Saturday, November 26, 2016

Getting the most from the Management Problem Solving session at SAFe PI Planning

The longer I have been facilitating PI planning, the more I have come to believe that the primary purpose of Day 1 is to set the scene for the Management Problem Solving session. The energy of the visioning, team breakouts and plan reviews are well-known, but the management problem solving at the end of Day 1 is a crucial part of the event often glossed over.

Let’s start with a simplified version of the PI Planning agenda:

Day 1:
  • Present the vision (Leadership)
  • Create a draft plan revealing the flaws and challenges in achieving the vision (Teams)
  • Face into the insights generated by the teams (Leadership)
Day 2:
  • Communicate the response to the team insights (Leadership)
  • Breathe a sigh of relief and craft an achievable set of objectives with a supporting plan (Teams)
My goal in this post is to share thoughts on the best way to facilitate the session, but before getting into details I’d like to dwell for a moment on why it’s so important. In the early days, this event is often the only real time senior leaders spend at the gemba. Instilling a culture of lean leadership and management by walking around takes time – particularly with busy executives. They’re not only getting a taste of agile collaboration, but they get to listen to teams wrestle with the system of work as they try to find a way to achieve the desired outcomes. There is no “please explain” on the problems. No need to prepare briefing decks. They’re all writ-large in the transparency of the planning room discussions. They cross silos and boundaries, there is no hiding from reality. And the problems that would normally be quietly hidden within a given organisational silo are out in the open. We’ve preached about Leadership’s duty to fix the system of work in the training room, and now they’re at the coalface with the opportunity to mirror the collaboration the teams have been displaying all day.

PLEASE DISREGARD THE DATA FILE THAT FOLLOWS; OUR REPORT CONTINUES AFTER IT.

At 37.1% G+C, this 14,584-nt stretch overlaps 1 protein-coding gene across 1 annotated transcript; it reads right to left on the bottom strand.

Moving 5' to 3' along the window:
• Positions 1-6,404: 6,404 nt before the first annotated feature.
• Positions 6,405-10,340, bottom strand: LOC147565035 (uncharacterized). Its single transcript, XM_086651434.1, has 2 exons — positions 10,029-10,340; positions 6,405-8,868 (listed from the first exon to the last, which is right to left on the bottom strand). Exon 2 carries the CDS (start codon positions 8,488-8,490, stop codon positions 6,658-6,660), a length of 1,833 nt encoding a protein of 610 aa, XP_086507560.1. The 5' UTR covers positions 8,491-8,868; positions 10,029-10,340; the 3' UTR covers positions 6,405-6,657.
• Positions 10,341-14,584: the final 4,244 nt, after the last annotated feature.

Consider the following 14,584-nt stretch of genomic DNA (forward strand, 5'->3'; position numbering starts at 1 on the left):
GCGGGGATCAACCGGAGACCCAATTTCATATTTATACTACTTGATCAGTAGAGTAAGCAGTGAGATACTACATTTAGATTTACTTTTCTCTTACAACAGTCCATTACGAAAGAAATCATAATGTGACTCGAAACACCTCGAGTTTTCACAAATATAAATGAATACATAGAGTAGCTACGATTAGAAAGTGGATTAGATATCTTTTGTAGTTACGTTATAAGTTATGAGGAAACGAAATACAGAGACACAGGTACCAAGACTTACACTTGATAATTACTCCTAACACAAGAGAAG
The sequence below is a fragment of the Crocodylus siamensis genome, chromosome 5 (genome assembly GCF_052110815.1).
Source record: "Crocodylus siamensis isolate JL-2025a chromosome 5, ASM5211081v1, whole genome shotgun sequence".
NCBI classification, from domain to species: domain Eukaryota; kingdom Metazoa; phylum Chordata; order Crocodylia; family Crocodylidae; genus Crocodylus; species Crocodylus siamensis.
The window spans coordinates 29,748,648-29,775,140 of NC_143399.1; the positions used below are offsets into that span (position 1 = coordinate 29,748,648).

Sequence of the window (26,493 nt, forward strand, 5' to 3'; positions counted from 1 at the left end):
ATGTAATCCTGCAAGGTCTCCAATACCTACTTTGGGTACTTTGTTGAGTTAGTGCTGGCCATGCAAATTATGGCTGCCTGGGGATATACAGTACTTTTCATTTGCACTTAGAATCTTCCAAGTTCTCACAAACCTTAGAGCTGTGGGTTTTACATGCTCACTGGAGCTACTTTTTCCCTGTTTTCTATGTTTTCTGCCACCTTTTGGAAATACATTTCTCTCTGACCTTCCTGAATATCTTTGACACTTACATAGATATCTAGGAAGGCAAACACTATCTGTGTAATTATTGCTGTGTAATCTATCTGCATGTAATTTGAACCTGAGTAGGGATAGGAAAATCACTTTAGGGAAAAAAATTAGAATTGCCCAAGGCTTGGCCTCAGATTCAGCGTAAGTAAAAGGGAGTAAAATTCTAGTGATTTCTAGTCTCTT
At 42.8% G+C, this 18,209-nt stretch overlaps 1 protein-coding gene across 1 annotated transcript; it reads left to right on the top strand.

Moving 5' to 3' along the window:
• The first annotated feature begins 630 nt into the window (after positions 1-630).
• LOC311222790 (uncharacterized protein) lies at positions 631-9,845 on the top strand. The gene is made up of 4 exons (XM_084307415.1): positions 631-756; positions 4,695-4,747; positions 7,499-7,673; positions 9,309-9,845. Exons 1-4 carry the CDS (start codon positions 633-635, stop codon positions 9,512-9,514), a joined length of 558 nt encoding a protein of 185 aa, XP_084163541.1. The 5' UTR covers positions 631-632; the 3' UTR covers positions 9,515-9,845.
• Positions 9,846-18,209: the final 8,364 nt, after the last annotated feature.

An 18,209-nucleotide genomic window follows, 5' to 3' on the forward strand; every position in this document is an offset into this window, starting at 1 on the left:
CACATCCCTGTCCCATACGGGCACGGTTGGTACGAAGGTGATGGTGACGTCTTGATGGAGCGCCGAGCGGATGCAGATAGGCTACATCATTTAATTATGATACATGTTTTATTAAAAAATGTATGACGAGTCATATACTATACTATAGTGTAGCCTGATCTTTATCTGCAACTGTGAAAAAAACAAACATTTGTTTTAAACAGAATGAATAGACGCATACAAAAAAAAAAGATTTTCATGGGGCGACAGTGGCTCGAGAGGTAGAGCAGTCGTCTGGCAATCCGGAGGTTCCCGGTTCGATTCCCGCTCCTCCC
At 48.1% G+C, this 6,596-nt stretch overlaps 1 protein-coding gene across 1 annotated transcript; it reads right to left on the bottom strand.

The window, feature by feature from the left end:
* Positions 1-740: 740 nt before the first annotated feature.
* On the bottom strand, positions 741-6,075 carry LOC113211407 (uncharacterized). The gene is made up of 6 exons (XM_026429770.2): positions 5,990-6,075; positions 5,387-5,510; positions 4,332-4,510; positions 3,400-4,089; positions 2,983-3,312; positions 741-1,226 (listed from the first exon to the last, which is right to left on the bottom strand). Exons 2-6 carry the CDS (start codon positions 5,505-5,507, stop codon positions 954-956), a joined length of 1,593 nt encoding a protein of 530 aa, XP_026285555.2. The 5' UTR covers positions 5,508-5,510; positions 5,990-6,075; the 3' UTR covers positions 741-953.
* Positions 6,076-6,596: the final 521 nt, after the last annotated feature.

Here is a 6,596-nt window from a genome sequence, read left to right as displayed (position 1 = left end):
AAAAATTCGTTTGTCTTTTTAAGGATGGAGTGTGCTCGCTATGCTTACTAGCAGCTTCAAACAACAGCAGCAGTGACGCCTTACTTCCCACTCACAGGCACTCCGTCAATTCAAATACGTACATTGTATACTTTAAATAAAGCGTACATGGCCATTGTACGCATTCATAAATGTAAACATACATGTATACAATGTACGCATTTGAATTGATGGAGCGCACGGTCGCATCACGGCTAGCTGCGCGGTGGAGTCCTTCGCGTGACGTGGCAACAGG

As a coach or facilitator, you have a golden opportunity – you need to make the most of it. The first hint is that if you’re the RTE, try and get an external facilitator (be it a coach or somebody else). You want a voice in the discussions.

Expectation Setting

The “official agenda” shows management problem solving occurring from 5-6pm. The reality is most sessions will run 2-3 hours – I’ve run as late as 11pm, and I’ve heard stories from Dean of post-midnight finishes. Participants need to know you’ll be asking them to work late and understand why. It gives them the chance to fly in the night before rather than trying to stay awake after an early morning flight, and to warn their families.

When you’re scheduling, provide a break (it’s been a busy day) and preferably some food (brains need food to face into tough discussions). I typically suggest scheduling the session for 6-9pm to set appropriate expectations, then work towards finishing between 8 and 8:30. Also, work with your scrum-masters. Help them understand that their primary goal at the end of day 1 is to provide clarity on the problems that need solving. Be ready to remind them of this at the final scrum of scrums.

Structuring the facilitation

I don’t tend to start with a fixed approach to facilitating the session. I’m observing during the day, looking at the types of problems emerging and thinking about the best way to structure the session to help achieve the optimal outcomes. While the leaders are having a break, I take the opportunity to create a working space and setup my visualisations. If at all possible, do it in the PI planning room so you’re surrounded by the day’s work.

At a minimum, you need a visual space for actions and decisions. Further visualisations will depend on approach. After much experimentation, I have settled on 3 primary variations.

The Retrospective Option

For this option, I structure virtually the entire conversation around a 4 L’s activity. 4 feedback areas are established (Loved, Learned, Loathed and Longed For), and participants are invited to respond with post-it’s which are then affinity grouped.